Under GST, any treatment or process which is applied to another person’s goods is treated as supply of service. Job-worker receiving the goods for undertaking job-work is required to register under GST and discharge tax liability (provided the turnover of job-worker exceeds the threshold limit).

Considering the labour intensive focus of job-work for textile products, the GST rate on job work on textile-related items has been reduced from 18% to 5%. This would ensure that job-worker is not severely impacted due to introduction of GST. 

4)    Deferment of reverse charge provision

Reverse charge mechanism in respect of procurement of goods or services by registered person from unregistered suppliers has been suspended till 31 March 2018. This would imply that registered person obtaining services of weaving, spinning etc. from unregistered persons will not be required to deposit the GST under reverse charge mechanism. However, this benefit is temporary till 31 March 2018 post which the reverse charge mechanism will be activated on such transactions. 


The textile industry involves interdependence between organized and the unorganized sectors which will pose additional challenges to the industry.

Considering the mechanics of textile industry, many persons who cross the threshold limit may prefer to opt for composition scheme since compliance burden on a person opting composition scheme is relatively less than on a normal tax payer. There will also be small weavers and other players who will not cross the threshold limit and will remain as unregistered persons under GST regime.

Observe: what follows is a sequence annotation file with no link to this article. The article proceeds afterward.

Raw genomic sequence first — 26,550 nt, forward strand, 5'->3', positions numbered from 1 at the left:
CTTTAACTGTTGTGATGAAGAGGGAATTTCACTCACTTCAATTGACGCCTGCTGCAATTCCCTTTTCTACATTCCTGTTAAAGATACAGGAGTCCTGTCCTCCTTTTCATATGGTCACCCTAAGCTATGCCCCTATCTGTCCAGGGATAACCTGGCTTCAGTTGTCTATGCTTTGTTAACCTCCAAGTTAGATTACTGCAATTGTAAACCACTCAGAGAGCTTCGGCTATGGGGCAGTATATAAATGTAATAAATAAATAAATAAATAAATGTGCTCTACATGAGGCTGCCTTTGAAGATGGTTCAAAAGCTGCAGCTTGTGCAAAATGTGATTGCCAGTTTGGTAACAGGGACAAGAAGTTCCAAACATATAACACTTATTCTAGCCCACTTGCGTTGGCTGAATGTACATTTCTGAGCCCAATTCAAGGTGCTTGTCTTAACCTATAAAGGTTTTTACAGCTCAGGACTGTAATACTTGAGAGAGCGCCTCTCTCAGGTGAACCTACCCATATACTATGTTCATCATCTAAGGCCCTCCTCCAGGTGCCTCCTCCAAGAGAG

Under GST, synthetic yarn and man-made fibre is taxable @ 18% whereas the output fabric is taxable at a lower rate of 5%. This would lead to issue of inverted duty structure and accumulation of credit. You may be aware there is a provision of claiming refund of unutilized input tax credit in case of inverted duty structure. However, in case of specified woven fabrics and knitted fabrics, the refund of unutilized input tax credit has been disallowed. This would result in accumulation of huge input tax credit and working capital blockages. 


The introduction of GST has resulted in removal of concessions/exemptions for the textile industry which saw outrages and protests by various associations and players in the textile industry. Considering the intent of GST and peculiar manner of operation of textile industry, it may take slightly longer for textile industry to off-set the initial hiccups of GST and grow at a competitive pace.

The article has been penned down by Bhavesh Gupta, Director - Indirect Tax Practice at IBA, with inputs from Ms. Bhawna Kukreti